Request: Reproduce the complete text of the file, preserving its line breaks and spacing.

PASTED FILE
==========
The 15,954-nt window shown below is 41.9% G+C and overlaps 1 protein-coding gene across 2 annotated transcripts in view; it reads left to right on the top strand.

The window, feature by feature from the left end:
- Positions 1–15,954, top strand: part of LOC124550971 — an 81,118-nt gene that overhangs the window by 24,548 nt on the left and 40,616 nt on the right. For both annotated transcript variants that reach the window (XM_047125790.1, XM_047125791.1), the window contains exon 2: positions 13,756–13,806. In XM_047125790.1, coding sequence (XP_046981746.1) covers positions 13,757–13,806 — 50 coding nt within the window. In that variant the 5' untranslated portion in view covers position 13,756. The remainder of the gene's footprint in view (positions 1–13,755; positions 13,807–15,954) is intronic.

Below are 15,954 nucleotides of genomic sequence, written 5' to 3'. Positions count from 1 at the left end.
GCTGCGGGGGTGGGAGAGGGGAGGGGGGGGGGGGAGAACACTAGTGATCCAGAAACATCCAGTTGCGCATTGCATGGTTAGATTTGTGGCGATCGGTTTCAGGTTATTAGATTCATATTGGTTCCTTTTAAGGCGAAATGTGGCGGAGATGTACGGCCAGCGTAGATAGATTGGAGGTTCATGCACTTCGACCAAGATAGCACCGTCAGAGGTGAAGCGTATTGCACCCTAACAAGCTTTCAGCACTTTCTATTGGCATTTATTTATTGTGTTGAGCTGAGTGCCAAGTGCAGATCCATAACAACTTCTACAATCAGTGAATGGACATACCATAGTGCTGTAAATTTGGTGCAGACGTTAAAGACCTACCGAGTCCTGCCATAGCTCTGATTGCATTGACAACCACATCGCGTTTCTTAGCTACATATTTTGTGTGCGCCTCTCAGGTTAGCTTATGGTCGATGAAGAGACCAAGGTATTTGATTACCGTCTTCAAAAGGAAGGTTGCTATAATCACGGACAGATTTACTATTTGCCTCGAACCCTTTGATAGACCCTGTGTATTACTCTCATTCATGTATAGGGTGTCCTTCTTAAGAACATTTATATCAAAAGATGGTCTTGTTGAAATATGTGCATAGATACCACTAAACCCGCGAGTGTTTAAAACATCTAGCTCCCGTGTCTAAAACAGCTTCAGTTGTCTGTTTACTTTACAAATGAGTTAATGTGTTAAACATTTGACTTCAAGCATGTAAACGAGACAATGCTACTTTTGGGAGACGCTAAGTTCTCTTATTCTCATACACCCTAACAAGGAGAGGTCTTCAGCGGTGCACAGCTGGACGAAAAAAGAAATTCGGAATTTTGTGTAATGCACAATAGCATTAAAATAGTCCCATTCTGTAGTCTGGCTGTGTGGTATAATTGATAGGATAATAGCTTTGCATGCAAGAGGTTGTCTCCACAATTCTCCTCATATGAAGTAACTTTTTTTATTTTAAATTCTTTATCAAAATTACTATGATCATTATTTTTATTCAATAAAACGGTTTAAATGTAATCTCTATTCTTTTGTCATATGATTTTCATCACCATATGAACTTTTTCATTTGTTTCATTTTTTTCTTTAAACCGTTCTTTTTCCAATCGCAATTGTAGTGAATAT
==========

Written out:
The 15,954-nt window shown below is 41.9% G+C and overlaps 1 protein-coding gene across 2 annotated transcripts in view; it reads left to right on the top strand.

The window, feature by feature from the left end:
- Positions 1–15,954, top strand: part of LOC124550971 — an 81,118-nt gene that overhangs the window by 24,548 nt on the left and 40,616 nt on the right. For both annotated transcript variants that reach the window (XM_047125790.1, XM_047125791.1), the window contains exon 2: positions 13,756–13,806. In XM_047125790.1, coding sequence (XP_046981746.1) covers positions 13,757–13,806 — 50 coding nt within the window. In that variant the 5' untranslated portion in view covers position 13,756. The remainder of the gene's footprint in view (positions 1–13,755; positions 13,807–15,954) is intronic.

Below are 15,954 nucleotides of genomic sequence, written 5' to 3'. Positions count from 1 at the left end.
GCTGCGGGGGTGGGAGAGGGGAGGGGGGGGGGGGAGAACACTAGTGATCCAGAAACATCCAGTTGCGCATTGCATGGTTAGATTTGTGGCGATCGGTTTCAGGTTATTAGATTCATATTGGTTCCTTTTAAGGCGAAATGTGGCGGAGATGTACGGCCAGCGTAGATAGATTGGAGGTTCATGCACTTCGACCAAGATAGCACCGTCAGAGGTGAAGCGTATTGCACCCTAACAAGCTTTCAGCACTTTCTATTGGCATTTATTTATTGTGTTGAGCTGAGTGCCAAGTGCAGATCCATAACAACTTCTACAATCAGTGAATGGACATACCATAGTGCTGTAAATTTGGTGCAGACGTTAAAGACCTACCGAGTCCTGCCATAGCTCTGATTGCATTGACAACCACATCGCGTTTCTTAGCTACATATTTTGTGTGCGCCTCTCAGGTTAGCTTATGGTCGATGAAGAGACCAAGGTATTTGATTACCGTCTTCAAAAGGAAGGTTGCTATAATCACGGACAGATTTACTATTTGCCTCGAACCCTTTGATAGACCCTGTGTATTACTCTCATTCATGTATAGGGTGTCCTTCTTAAGAACATTTATATCAAAAGATGGTCTTGTTGAAATATGTGCATAGATACCACTAAACCCGCGAGTGTTTAAAACATCTAGCTCCCGTGTCTAAAACAGCTTCAGTTGTCTGTTTACTTTACAAATGAGTTAATGTGTTAAACATTTGACTTCAAGCATGTAAACGAGACAATGCTACTTTTGGGAGACGCTAAGTTCTCTTATTCTCATACACCCTAACAAGGAGAGGTCTTCAGCGGTGCACAGCTGGACGAAAAAAGAAATTCGGAATTTTGTGTAATGCACAATAGCATTAAAATAGTCCCATTCTGTAGTCTGGCTGTGTGGTATAATTGATAGGATAATAGCTTTGCATGCAAGAGGTTGTCTCCACAATTCTCCTCATATGAAGTAACTTTTTTTATTTTAAATTCTTTATCAAAATTACTATGATCATTATTTTTATTCAATAAAACGGTTTAAATGTAATCTCTATTCTTTTGTCATATGATTTTCATCACCATATGAACTTTTTCATTTGTTTCATTTTTTTCTTTAAACCGTTCTTTTTCCAATCGCAATTGTAGTGAATAT